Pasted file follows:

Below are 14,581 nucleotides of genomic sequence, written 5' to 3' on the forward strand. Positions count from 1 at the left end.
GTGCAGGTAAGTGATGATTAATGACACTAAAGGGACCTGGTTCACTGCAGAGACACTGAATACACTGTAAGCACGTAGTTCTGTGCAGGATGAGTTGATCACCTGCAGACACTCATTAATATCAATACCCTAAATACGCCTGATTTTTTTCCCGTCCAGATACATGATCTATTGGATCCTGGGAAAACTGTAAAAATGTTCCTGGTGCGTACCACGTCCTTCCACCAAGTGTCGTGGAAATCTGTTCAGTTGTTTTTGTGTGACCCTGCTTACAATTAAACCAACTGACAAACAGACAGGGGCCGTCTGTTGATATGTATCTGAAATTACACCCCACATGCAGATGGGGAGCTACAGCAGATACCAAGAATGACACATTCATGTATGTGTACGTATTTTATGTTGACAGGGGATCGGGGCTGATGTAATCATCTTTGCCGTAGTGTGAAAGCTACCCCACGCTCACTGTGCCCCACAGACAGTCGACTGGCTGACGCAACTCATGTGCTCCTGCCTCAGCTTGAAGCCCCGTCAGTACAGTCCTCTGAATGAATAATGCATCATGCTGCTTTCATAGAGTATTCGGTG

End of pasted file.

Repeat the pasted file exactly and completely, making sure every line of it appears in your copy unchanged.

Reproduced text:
Below are 14,581 nucleotides of genomic sequence, written 5' to 3' on the forward strand. Positions count from 1 at the left end.
GTGCAGGTAAGTGATGATTAATGACACTAAAGGGACCTGGTTCACTGCAGAGACACTGAATACACTGTAAGCACGTAGTTCTGTGCAGGATGAGTTGATCACCTGCAGACACTCATTAATATCAATACCCTAAATACGCCTGATTTTTTTCCCGTCCAGATACATGATCTATTGGATCCTGGGAAAACTGTAAAAATGTTCCTGGTGCGTACCACGTCCTTCCACCAAGTGTCGTGGAAATCTGTTCAGTTGTTTTTGTGTGACCCTGCTTACAATTAAACCAACTGACAAACAGACAGGGGCCGTCTGTTGATATGTATCTGAAATTACACCCCACATGCAGATGGGGAGCTACAGCAGATACCAAGAATGACACATTCATGTATGTGTACGTATTTTATGTTGACAGGGGATCGGGGCTGATGTAATCATCTTTGCCGTAGTGTGAAAGCTACCCCACGCTCACTGTGCCCCACAGACAGTCGACTGGCTGACGCAACTCATGTGCTCCTGCCTCAGCTTGAAGCCCCGTCAGTACAGTCCTCTGAATGAATAATGCATCATGCTGCTTTCATAGAGTATTCGGTG